J.J. Watt HOUSTON, TX – JANUARY 09: J.J. Watt #99 of the Houston Texans looks on during the AFC Wild Card Playoff game against the Kansas City Chiefs at NRG Stadium on January 9, 2016 in Houston, Texas. (Photo by Thomas B. Shea/Getty Images)

Every year in seemingly every sport, the top 100 players at the moment are ranked and released to the public for debate. On Monday, the NFL Network announced another installment in its NFL Top 100 players as voted on by the players themselves.

Checking in at #35 on the list was Houston Texans’ defensive end J.J. Watt. The 28-year-old played only three games this past year due to injury. In three games Watt recorded 1.5 sacks, 1 fumble recovery, and 8 tackles.

Despite Watt’s extremely short season, his peers still thought he was the 35th best player in the league. However, Watt publicly disagreed.

How big of a joke is it? Well four spots behind Watt was Bobby Wagner, a linebacker for the Seattle Seahawks who had an impressive year and arguably should’ve been higher than Watt.

But Wagner doesn’t agree with the rankings either and instead agrees with Watt. Wagner tweeted his agreement with Watt, but has since deleted his tweet.

The two didn’t necessarily go into detail about why the rankings are bad other than Watt pointing out he played in just three games. However, they don’t really need to explain themselves because a simple glance at the rankings and one can easily determine that they’re pretty bad.

We can’t completely dissect the list because the entire Top 100 hasn’t been released yet. The NFL Network is releasing their rankings 10 at a time every Monday. So far they’ve done 31-100.

Based on what they’ve released so far, it doesn’t seem like the final 30 will be perfect. We’ve already shown you how Watt should’ve been below Wagner, so here are two more examples of bad rankings of the players named so far:

#41 Devonta Freeman should be higher than #33 DeMarco Murray

Freeman: 16 GP, 227 rushing attempts, 1,079 rushing yards, 11 rushing touchdowns, 54 receptions, 462 receiving yards, and 2 receiving touchdowns.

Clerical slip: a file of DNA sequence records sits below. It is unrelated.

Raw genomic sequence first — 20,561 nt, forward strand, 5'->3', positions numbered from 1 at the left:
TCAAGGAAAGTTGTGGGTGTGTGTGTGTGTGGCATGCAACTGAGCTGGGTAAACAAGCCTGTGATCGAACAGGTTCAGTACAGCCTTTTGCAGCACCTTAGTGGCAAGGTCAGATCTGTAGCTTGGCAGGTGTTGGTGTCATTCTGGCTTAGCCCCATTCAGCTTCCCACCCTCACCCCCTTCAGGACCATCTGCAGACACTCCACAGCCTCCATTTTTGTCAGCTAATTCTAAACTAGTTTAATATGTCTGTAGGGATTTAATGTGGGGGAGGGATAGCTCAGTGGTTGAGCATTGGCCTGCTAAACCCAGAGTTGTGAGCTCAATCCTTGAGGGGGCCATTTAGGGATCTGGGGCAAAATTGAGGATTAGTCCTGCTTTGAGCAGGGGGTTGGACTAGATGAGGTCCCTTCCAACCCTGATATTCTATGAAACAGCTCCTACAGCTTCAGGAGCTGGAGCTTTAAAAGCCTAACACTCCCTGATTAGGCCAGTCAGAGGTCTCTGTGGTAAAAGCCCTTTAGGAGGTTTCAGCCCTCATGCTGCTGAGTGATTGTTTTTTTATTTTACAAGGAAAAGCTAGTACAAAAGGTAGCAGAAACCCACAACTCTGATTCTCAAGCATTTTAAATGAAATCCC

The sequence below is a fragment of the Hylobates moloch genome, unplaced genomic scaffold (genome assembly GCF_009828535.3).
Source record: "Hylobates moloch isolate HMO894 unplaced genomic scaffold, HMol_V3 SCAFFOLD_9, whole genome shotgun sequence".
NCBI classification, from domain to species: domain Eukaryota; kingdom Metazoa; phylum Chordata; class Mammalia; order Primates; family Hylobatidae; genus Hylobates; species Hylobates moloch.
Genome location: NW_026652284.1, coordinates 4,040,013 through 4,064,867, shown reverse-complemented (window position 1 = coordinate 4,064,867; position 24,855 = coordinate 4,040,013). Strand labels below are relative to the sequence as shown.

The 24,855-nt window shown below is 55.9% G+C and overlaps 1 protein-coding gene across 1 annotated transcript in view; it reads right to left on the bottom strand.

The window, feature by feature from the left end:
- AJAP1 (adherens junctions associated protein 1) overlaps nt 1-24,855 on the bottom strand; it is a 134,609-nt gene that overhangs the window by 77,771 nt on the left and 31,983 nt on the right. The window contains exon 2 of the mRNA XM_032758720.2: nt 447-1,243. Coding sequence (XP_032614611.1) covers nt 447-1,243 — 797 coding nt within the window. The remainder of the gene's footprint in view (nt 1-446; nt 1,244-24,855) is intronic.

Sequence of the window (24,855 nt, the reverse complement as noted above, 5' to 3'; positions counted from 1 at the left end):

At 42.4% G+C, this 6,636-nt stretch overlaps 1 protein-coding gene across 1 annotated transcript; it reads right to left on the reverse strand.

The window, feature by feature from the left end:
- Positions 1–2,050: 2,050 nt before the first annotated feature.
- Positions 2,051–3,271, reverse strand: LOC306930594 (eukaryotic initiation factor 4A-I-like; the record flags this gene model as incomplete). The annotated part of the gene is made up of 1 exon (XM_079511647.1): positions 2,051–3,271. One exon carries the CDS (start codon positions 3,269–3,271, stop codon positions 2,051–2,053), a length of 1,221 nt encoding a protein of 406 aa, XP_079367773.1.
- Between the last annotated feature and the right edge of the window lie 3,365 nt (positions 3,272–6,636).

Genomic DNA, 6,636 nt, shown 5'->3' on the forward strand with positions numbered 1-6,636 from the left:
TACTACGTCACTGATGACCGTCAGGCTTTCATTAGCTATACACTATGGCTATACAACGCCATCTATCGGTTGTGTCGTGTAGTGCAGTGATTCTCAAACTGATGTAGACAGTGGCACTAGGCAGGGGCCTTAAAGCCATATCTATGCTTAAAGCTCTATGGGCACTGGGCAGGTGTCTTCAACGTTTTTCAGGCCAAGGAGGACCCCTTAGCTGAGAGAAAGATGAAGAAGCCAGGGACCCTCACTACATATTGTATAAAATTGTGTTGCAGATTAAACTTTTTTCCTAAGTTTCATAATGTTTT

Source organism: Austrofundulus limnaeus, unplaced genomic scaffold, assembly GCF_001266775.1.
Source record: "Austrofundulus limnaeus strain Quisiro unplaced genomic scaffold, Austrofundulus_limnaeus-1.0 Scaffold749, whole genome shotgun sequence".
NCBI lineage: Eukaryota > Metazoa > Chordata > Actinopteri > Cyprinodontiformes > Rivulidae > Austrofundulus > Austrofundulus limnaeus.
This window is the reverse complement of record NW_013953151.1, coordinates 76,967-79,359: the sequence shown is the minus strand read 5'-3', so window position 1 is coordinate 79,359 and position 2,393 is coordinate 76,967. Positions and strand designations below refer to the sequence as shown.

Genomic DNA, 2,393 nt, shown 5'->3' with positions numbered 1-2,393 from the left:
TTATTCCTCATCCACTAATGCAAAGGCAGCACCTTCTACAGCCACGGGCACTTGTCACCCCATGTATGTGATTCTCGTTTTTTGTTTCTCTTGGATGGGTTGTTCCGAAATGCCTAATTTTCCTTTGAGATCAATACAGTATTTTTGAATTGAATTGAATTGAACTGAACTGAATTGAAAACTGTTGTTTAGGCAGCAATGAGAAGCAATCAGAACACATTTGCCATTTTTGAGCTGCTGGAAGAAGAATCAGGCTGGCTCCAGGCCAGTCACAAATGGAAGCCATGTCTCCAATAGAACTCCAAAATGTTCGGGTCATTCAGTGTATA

Murray: 16 GP, 293 rushing attempts, 1,287 rushing yards, 9 rushing touchdowns, 53 receptions, 377 receiving yards, and 3 receiving touchdowns.

Freeman had 66 fewer rushing attempts, but managed to record two more scores. Yes Murray did finish with 208 more rushing yards, however if Freeman got 66 more carries, he would need to average just 3.15 yards per carry to equal Murray’s rushing yard total. Additionally, Freeman had only one more catch, but managed to finish with 85 more receiving yards.

In short, Freeman should be higher than Murray, not 8 spots lower.

#70 Kirk Cousins should be higher than #51 Andrew Luck

Cousins: 16 GP, 67.0% completion percentage, 4,917 passing yards, 8.11 yards per attempt, 25 touchdowns, 12 interceptions, 71.3 QBR, and 97.2 passer rating.

Luck: 15 GP, 63.5% completion percentage, 4,240 passing yards, 7.78 yards per attempt, 31 touchdowns, 13 interceptions, 71.2 QBR, 96.4 passer rating.

Cousins did play in one more game than Luck, but that shouldn’t matter because there’s no way Luck would’ve caught up to Cousins in the passing yards department. As a result, it’s ridiculous that Cousins is 19 spots lower than Luck despite having a better completion percentage, more passing yards, higher YPA, fewer interceptions, higher QBR, and better passer rating.

But for some reason, Luck is ranked higher, because that makes sense. Luck has more touchdowns than Cousins, which is great, but not enough to reasonably rank him 19 sports higher. So there are definitely a few others besides Watt who have legitimate complaints.

[NFL Network Top 100]

About David Lauterbach

David is a writer for The Comeback. He enjoyed two Men's Basketball Final Four trips for Syracuse before graduating in 2016. If The Office or Game of Thrones is on TV, David will be watching.